The IPS Charitable Giving Reform Initiative aims to overhaul the rules governing philanthropy to boost the flow of funds and protect democratic institutions as well as the entire independent nonprofit sector.
The growing concentration of wealth and power is distorting philanthropy and imperiling our democratic institutions. Philanthropy has become one more way for the ultra-wealthy to use their wealth and power to exert undue influence over public policy and foundations of our democracy such as education and healthcare.
Over the last two decades, charitable giving has been on a steady upward trajectory. But this growth has masked a troubling trend: Charity is becoming increasingly undemocratic, with organizations relying more on larger donations from a smaller number of wealthy donors, while receiving shrinking amounts of revenue from donors at lower-and middle-income levels. This reliance can create pressure on organizations to shift missions and programming towards the interest of those wealthy donors.
As one philanthropic leader put it, “This isn’t the government collecting taxes and deciding which social problems it wants to solve through a democratic process…. This is a small group of people, who have made way more money than they need, deciding what issues they care about. That affects us all.”
Our goals are to:
- Increase the flow of resources to the independent nonprofit sector through a healthy, vibrant, diversified donor base (and discourage warehousing of wealth, philanthropic wealth dynasties, and inefficient private foundations).
- Protect democratic institutions from concentrated private power, including concentrated philanthropic power and influence.
- Protect the integrity of the tax system, particularly as it relates to taxing income, wealth and estates of the very wealthy (prevent charity from being an escape hatch/tax dodge).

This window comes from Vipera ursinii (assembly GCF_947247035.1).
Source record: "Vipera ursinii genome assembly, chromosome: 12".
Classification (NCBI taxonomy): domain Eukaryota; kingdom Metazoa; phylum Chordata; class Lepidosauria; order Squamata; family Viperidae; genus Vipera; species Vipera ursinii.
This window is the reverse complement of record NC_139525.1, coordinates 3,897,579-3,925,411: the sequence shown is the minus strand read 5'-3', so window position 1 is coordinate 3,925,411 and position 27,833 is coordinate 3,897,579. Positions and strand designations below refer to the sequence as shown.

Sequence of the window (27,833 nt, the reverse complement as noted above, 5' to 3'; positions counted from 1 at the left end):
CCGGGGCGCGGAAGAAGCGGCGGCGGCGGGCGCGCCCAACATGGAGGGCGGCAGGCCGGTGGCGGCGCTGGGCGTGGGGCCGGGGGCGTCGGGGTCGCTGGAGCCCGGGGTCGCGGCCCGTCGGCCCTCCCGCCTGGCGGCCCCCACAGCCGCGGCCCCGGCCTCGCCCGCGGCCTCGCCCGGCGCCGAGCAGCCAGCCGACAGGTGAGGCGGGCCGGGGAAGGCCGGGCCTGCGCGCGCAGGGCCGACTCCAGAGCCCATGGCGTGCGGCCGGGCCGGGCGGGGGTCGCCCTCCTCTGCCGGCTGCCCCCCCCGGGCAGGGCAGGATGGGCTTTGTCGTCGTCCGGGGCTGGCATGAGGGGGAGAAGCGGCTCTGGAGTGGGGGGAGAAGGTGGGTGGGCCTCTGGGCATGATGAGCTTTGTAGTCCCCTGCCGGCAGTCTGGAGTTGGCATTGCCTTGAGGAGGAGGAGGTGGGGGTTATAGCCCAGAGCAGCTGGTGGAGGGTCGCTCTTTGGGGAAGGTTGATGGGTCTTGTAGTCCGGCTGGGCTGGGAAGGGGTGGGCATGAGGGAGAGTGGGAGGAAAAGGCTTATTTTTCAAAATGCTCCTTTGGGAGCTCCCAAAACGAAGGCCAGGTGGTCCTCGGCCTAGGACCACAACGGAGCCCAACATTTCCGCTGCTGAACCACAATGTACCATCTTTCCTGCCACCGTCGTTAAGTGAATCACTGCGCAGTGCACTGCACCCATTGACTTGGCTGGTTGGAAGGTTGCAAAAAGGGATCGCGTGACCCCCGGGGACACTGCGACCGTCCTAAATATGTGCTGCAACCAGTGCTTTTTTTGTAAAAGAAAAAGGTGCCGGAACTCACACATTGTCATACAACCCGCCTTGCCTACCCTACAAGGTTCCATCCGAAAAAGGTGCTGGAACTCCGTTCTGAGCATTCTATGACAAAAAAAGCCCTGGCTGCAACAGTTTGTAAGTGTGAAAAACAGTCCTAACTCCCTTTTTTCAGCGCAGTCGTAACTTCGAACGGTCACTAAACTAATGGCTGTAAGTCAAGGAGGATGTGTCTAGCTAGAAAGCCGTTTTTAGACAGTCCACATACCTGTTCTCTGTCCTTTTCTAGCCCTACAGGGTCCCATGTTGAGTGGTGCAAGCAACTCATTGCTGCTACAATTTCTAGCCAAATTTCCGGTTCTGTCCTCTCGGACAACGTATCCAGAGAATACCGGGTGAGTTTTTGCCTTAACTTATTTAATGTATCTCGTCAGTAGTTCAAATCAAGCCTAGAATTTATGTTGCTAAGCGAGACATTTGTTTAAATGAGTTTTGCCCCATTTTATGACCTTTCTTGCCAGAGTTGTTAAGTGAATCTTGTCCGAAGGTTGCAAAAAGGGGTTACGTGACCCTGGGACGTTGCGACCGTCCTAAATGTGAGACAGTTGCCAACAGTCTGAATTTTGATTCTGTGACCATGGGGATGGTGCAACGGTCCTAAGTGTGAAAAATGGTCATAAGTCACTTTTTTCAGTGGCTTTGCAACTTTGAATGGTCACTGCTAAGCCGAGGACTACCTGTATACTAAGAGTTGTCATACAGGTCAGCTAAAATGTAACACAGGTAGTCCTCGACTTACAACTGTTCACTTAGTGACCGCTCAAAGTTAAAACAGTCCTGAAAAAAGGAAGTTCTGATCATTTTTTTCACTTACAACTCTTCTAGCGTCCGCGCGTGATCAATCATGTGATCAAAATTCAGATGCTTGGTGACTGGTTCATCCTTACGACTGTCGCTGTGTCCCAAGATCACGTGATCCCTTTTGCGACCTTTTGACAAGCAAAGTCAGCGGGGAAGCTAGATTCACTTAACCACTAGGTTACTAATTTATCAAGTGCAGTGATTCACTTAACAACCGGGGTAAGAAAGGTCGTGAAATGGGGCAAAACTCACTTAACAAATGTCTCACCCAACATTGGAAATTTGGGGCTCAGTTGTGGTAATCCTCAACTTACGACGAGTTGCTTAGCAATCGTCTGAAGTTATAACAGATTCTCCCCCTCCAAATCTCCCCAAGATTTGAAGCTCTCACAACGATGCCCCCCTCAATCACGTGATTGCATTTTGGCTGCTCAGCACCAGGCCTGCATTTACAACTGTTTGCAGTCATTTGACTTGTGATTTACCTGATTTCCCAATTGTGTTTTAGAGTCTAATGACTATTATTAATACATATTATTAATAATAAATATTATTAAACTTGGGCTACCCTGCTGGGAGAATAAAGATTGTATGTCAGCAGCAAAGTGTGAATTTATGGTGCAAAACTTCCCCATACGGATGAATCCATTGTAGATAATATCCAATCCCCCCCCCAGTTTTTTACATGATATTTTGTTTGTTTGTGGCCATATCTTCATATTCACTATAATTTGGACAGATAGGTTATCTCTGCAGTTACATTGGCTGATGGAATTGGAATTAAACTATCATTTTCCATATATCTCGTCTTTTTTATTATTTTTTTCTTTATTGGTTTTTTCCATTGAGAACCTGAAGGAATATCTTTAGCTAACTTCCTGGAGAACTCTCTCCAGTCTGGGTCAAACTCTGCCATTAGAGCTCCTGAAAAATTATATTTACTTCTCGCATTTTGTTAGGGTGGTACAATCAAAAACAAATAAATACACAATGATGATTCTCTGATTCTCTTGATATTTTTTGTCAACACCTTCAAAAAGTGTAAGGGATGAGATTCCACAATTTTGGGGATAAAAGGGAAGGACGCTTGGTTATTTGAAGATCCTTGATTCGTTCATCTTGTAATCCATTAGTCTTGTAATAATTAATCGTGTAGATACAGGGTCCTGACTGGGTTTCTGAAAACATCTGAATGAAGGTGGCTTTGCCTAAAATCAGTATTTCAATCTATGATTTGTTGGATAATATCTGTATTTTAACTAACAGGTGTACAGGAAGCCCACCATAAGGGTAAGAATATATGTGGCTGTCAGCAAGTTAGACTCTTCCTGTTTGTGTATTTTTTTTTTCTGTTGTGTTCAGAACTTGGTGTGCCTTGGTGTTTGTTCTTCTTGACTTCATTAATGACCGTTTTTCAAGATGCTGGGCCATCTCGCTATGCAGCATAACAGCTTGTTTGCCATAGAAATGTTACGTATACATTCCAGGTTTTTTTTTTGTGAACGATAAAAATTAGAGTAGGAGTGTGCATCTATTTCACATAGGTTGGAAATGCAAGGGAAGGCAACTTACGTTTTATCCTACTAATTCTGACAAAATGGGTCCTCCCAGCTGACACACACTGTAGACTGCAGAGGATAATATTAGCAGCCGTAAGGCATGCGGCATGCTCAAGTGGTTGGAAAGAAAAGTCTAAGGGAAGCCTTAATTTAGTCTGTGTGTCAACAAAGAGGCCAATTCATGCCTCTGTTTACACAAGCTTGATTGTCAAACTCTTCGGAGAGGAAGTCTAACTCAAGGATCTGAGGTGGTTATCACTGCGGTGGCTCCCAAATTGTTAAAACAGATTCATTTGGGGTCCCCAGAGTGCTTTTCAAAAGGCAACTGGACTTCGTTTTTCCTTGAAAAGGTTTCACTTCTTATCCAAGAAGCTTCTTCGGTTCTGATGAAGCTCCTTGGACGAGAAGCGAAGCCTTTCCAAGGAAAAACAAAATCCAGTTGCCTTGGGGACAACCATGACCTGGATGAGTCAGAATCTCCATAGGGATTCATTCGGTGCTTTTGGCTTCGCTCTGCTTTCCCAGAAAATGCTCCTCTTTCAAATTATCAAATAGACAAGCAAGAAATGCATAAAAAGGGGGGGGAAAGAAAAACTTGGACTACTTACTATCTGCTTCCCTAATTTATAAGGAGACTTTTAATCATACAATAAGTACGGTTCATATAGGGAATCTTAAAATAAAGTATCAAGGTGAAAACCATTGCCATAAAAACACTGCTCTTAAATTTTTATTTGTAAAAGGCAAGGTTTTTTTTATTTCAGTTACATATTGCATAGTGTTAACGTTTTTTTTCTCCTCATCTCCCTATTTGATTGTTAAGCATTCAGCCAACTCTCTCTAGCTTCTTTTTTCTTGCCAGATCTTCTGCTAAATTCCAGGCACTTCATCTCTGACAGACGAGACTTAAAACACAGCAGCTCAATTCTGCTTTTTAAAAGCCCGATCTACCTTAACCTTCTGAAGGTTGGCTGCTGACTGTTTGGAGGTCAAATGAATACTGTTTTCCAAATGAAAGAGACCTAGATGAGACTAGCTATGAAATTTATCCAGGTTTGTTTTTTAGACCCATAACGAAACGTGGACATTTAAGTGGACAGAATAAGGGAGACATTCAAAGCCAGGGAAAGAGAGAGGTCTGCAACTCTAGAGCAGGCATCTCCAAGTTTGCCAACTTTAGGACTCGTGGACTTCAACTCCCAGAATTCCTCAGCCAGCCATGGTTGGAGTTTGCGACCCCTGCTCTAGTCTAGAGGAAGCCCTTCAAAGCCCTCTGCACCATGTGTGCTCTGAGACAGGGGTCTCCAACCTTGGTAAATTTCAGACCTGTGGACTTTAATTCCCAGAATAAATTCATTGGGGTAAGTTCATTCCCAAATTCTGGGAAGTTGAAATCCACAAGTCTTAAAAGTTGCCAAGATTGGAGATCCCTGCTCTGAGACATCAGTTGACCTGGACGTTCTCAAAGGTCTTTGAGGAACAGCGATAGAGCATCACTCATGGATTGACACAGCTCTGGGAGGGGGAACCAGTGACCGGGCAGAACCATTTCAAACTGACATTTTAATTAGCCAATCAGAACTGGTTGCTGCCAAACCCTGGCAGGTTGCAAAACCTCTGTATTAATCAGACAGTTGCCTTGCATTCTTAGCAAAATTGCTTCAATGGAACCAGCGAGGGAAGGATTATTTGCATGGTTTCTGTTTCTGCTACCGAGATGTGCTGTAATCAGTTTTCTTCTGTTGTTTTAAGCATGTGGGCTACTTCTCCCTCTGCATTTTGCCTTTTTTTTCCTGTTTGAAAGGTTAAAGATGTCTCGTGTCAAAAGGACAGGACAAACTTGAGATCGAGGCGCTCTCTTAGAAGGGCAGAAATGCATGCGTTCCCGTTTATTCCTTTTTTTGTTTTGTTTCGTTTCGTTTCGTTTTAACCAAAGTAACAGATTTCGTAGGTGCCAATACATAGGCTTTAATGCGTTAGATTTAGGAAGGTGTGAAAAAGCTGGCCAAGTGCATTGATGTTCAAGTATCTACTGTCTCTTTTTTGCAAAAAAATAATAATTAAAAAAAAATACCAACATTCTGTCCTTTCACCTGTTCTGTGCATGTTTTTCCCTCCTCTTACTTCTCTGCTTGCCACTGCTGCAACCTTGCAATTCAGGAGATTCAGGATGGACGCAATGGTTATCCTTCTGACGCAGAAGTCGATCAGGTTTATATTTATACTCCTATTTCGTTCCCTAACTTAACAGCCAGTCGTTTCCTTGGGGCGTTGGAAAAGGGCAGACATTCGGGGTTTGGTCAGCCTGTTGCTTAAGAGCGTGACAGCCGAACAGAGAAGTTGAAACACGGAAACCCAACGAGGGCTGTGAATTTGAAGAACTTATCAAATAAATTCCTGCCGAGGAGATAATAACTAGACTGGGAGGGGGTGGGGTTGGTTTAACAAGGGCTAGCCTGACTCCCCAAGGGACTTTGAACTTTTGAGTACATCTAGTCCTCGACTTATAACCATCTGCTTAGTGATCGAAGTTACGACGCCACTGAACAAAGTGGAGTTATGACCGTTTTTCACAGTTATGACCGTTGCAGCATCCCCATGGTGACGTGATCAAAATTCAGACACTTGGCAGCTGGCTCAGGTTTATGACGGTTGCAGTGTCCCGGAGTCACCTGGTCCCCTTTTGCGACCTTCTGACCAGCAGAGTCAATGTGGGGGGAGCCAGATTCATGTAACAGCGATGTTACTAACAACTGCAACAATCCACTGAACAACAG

- Protect the independence and integrity of the nonprofit sector against pressures from concentrated wealth –restore broad donor support for the sector.
- Strengthen public oversight of the charitable giving system and strengthen private association norms to prevent future abuses.
Charities Need a Pandemic Stimulus Now
The nonprofit sector is vital to our economy, employing ten percent of the private sector workforce. It functions as a main pillar of our economy and democracy, alongside business and government. But where business relies on sales and the government relies on taxes, nonprofits depend on private charity and philanthropy.
Meanwhile, some $1.2 trillion in charitable wealth is warehoused in private foundations and donor-advised funds, not distributed to the charities it is supposed to help. Wealthy donors already took substantial tax breaks when they set up these funds – sometimes decades ago – yet the law allows 95% of private foundation assets and 100% of donor advised fund dollars to remain unspent, year after year.
Let’s move more charitable wealth out of the warehouses and into the communities where it’s needed!
Take action now: sign onto our campaign for an Emergency Charity Stimulus.
The rules governing philanthropy should be overhauled to maximize the public good. Proposed reforms include:
- Levy a wealth tax on closely held private foundation assets, and establish a lifetime cap on charitable deductions.
- Make private foundation payout requirements meaningful and increase the flow of funds to working charities. Eliminate the perpetual private foundation as it is currently constituted.
- Require donor-advised funds to have a minimum annual payout and increase transparency and reporting.
- Implement a universal giving credit to broaden giving by the non-wealthy.
- Prevent abuses and encourage transparency with reforms requiring board independence, banning compensation of family members, and requiring donor disclosures.
- Create a new federal oversight agency for foundations and charities, funded by foundation excise taxes.
How Wealth Inequality Distorts Philanthropy and Imperils Democracy
The growing concentration of wealth and power is distorting philanthropy and imperiling our democratic institutions. Read more in Gilded Giving 2020.
Should Philanthropy Replace Government?
The discussion about solutions to most social problems is too often sidetracked by stories of beneficent billionaires and their charitable deeds. But philanthropy can never be – and never should be – a substitute for a fair and progressive tax system and robust public investments in poverty alleviation, infrastructure, economic opportunity, and social protection.